“Perceptions and attitudes develop and so cognitively some things don’t fit into certain categories, causing discomfort,” Lant said. “It’s very natural and human. It’s not that people are bad, but it’s just how we process things and need to be more aware of it.”

Hundreds of women have made their ways into the higher rankings of corporate America, while their husbands take on the roles of stay-at-home dads. These men care for the children as their wives serve as bread winners, continuing to fortify and expand their careers. Just as women continue to break the gender barriers, men are doing the same and are becoming established constituents in fields like nursing and education.

Modern society has learned to embrace equality, yet is still learning how to optimize the contributions of individual men and women. Although there may be wide gaps in the gender differences, those discrepancies may pose as resources to be recognized by both individuals and corporate organizations.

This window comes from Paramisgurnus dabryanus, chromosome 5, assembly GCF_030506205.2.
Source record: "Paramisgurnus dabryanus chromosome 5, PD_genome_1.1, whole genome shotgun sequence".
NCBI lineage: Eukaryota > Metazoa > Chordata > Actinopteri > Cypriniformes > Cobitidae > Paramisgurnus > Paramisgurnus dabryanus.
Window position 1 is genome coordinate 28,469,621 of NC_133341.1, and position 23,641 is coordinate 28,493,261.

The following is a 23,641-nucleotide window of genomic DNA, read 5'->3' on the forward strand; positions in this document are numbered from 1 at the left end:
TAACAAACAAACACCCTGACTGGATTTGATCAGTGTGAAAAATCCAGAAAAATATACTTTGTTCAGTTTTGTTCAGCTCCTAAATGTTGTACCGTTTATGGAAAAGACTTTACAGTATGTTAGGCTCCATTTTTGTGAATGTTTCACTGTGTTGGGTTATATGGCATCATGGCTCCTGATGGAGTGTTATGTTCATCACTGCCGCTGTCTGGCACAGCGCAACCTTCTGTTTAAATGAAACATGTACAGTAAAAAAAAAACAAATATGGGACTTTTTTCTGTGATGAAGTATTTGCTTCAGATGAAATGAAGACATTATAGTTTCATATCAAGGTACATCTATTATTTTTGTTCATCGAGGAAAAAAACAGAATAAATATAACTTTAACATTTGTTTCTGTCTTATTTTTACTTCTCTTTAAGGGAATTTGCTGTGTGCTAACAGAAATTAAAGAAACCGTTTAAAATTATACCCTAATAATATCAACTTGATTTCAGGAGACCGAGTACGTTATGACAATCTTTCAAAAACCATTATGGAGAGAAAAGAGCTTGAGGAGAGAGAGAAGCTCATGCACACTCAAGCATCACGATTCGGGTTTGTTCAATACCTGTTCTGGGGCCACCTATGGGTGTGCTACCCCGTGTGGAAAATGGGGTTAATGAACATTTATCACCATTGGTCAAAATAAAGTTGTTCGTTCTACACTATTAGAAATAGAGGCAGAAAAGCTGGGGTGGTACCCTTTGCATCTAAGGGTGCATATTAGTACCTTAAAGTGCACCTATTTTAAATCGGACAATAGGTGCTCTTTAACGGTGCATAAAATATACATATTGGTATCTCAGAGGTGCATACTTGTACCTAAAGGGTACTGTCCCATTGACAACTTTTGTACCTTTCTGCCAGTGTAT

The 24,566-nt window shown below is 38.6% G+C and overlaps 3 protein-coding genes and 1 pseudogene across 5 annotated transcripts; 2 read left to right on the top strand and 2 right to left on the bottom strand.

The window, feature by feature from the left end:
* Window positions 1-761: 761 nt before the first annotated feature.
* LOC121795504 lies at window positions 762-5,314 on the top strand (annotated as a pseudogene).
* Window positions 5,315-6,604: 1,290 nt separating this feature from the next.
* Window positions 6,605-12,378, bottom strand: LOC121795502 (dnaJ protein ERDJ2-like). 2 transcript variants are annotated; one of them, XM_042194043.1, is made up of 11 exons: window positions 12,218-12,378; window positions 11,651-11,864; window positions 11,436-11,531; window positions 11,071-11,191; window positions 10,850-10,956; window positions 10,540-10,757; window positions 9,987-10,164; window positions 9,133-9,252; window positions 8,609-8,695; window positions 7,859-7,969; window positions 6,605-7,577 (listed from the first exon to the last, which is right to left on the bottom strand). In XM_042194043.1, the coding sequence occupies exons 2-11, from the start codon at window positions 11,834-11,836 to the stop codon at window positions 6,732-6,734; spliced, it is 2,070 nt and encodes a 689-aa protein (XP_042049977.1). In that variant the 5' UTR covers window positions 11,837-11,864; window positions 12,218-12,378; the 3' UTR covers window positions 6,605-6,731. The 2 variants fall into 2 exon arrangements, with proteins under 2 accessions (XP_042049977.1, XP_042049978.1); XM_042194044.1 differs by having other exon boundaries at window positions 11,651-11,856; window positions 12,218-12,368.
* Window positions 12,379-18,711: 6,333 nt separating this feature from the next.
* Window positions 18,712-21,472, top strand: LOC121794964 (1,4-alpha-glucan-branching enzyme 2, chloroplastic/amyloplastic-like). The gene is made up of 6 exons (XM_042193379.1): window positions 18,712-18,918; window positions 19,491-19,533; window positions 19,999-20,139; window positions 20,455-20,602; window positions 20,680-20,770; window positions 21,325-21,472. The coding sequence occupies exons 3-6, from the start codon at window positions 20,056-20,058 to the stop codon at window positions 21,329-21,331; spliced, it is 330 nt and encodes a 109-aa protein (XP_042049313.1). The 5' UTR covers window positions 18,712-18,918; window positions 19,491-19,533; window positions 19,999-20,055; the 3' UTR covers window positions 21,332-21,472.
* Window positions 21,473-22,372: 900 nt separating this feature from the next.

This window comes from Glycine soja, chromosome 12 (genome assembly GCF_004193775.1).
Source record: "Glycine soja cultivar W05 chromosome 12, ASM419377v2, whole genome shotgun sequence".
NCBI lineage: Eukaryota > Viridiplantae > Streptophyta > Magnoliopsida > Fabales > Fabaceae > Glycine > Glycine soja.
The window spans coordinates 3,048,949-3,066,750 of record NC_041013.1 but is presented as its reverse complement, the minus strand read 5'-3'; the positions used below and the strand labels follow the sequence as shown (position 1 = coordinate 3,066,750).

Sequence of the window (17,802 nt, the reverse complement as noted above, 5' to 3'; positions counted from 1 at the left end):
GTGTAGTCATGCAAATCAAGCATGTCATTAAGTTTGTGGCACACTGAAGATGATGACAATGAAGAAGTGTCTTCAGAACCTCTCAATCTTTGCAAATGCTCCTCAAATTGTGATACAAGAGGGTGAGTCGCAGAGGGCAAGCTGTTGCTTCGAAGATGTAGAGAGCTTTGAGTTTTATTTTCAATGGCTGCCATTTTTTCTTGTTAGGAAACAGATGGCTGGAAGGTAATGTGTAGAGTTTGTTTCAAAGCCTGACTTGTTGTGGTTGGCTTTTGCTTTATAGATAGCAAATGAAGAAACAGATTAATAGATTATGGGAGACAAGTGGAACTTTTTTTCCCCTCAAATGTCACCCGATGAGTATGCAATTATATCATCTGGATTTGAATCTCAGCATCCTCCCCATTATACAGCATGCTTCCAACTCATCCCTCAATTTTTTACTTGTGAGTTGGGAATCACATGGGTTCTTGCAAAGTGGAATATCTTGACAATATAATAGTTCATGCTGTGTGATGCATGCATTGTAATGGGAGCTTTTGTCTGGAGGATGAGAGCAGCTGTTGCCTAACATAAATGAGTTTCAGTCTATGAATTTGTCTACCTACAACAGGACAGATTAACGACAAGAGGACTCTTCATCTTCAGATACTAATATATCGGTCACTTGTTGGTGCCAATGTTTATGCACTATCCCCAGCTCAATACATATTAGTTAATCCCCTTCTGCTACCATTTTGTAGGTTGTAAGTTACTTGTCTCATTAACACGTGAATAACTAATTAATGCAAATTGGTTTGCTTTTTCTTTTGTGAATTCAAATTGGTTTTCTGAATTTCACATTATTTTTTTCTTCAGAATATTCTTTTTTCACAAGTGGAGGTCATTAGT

“We should learn how to tap into those resources,” Lant said, “rather than trying to turn women into men.”

Despite theological beliefs or scientific theories of evolution, it is indisputable that procreation would be impossible without equal contribution from men and women. The same idea transcends into the workplace as both genders can offer certain skillsets.

However, it has become difficult for modern society to ignore those innate physical implications and psychological processes that femininity supports, thus deeming female leadership the weaker form of leadership. Being a female ultimately is life as we know it and ignorance is but a choice.

Corrections (4/9):

Article stated that Dr. Harriet R. Feldman had completed 50 years in nursing. However, she will not have completed this until next year.

Article incorrectly stated Dr. Feldman edited a national nursing forum. Feldman was, however, editor of the journal Nursing Leadership Forum, and prior to that, Co-founder and Co-editor of the journal Scholarly Inquiry for Nursing Practice.